"The trouble still in the church is a matter of foundations. There are those who would have us believe that it is a good and a right thing to form great unions, to have a great ecumenical church, and that then we shall be a great body of people confronting the world. But the question is, what is this great ecumenical church to stand for? What is she to believe? What is her foundation? We are not concerned primarily about numbers, for however great a body the ecumenical church may be, she will have no influence upon the world unless she has a truth to present, unless she has a solid and firm foundation on which to stand. Surely that is the great emphasis of the Bible. What the Bible is concerned about is truth, and in a very extraordinary manner it ridicules our pathetic faith in big battalions and in great numbers. It seems to go out of its way to teach a doctrine of the remnant and to show what one man can do when that one man is truly Christian."
D. Martin Lloyd-Jones in Expository Sermons on 2 Peter, (Carlisle PA: The Banner of Truth Trust, 1983), 5.
Friday, January 24, 2014
Thursday, January 23, 2014
"Simon Peter, a bond-servant and apostle of Jesus Christ, To those who have received a faith of the same kind as ours, by the righteousness of our God and Savior, Jesus Christ: grace and peace be multiplied to you in the knowledge of God and of Jesus our Lord; seeing that His divine power has granted to us everything pertaining to life and godliness, through the true knowledge of Him who called us by His own glory and excellence. For by these He has granted to us His precious and magnificent promises, so that by them you may become partakers of the divine nature, having escaped the corruption that is in the world by lust."
2 Peter 1:1-4 NASB
When my son and I first started looking over these verses last year, he was unsure how practical the first few verses in 2 Peter would be to his daily life. Why memorize Peter's greeting to his readers? But as we looked at them more closely, it became apparent that this was no casual greeting but a carefully planned reminder of what God has accomplished for every true believer. Before we can delve deeper into the knowledge of God, we have to understand and be certain of where we stand with Him. This is what Peter does in these first few verses.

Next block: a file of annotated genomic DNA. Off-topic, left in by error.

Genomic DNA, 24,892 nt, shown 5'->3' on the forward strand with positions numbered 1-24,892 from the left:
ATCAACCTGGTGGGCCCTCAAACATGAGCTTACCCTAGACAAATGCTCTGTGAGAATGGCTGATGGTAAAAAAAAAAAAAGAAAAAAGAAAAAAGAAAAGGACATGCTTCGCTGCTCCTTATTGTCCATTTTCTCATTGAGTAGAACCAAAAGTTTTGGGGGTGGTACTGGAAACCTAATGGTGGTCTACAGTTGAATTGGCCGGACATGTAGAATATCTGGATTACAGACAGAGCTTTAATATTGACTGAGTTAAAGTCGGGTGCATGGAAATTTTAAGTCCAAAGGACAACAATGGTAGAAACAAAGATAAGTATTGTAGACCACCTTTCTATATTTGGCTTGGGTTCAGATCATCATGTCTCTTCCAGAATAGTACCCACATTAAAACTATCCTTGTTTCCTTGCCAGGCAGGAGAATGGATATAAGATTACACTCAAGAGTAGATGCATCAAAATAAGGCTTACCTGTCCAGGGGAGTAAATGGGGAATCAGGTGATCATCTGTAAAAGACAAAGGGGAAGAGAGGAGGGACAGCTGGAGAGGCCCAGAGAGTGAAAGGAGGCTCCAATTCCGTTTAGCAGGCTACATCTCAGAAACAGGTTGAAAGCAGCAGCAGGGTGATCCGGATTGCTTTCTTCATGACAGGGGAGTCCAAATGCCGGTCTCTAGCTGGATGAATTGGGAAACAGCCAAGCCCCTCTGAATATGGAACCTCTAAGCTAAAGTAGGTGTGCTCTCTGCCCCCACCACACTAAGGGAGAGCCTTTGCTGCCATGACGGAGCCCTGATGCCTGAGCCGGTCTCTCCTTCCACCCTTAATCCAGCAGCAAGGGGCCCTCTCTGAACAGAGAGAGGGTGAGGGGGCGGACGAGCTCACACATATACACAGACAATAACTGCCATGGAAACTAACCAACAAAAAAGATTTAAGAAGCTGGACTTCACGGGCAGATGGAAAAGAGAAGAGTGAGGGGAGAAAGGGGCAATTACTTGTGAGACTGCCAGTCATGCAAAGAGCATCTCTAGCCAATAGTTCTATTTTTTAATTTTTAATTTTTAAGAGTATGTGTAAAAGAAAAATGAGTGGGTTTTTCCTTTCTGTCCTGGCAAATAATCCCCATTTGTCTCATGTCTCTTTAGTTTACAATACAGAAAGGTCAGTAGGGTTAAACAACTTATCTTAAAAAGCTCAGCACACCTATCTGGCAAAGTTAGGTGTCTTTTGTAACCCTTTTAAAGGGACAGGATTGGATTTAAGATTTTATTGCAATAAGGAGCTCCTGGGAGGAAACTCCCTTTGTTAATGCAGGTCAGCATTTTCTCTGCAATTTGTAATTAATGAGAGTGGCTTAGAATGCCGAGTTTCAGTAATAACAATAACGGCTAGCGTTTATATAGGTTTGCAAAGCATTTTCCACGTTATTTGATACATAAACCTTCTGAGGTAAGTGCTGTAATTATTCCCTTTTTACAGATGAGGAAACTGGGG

"There are always those who are ready to help us to yield to doubts and fears and to encourage us in them. I therefore believe, as I am never tired of saying these days, that the first thing that is necessary at the present time is that Christian people should be certain of their position. I borrow the words of the Apostle when he says, 'I will not be negligent to put you always in remembrance of these things, though ye know them'. That is profound psychology! It is a very great mistake to think that because we know a thing we need not be reminded of it repeatedly."
D. M. Lloyd-Jones in Expository Sermons on 2 Peter (Carlisle, PA: The Banner of Truth Trust, 1983), 3.
Monday, December 23, 2013
During college, Dr. Ollila often reminded us to remember the works of the Lord. The idea was that remembering what God has done would encourage us to trust him for the future. As I read Psalm 77 this morning, the same idea popped out of the text.
Has God forgotten to be gracious,
Or has He in anger withdrawn His compassion? Selah.
Then I said, “It is my grief,
That the right hand of the Most High has changed.”
I shall remember the deeds of the Lord;
Surely I will remember Your wonders of old.
I will meditate on all Your work
And muse on Your deeds.
The writer of the psalm must have been going through some dark days — so bad that he thought the Lord had forgotten him. His remedy was to remember and meditate on the works of the Lord. In his case, he went back to God's works during the days of Moses and Aaron. But what about us?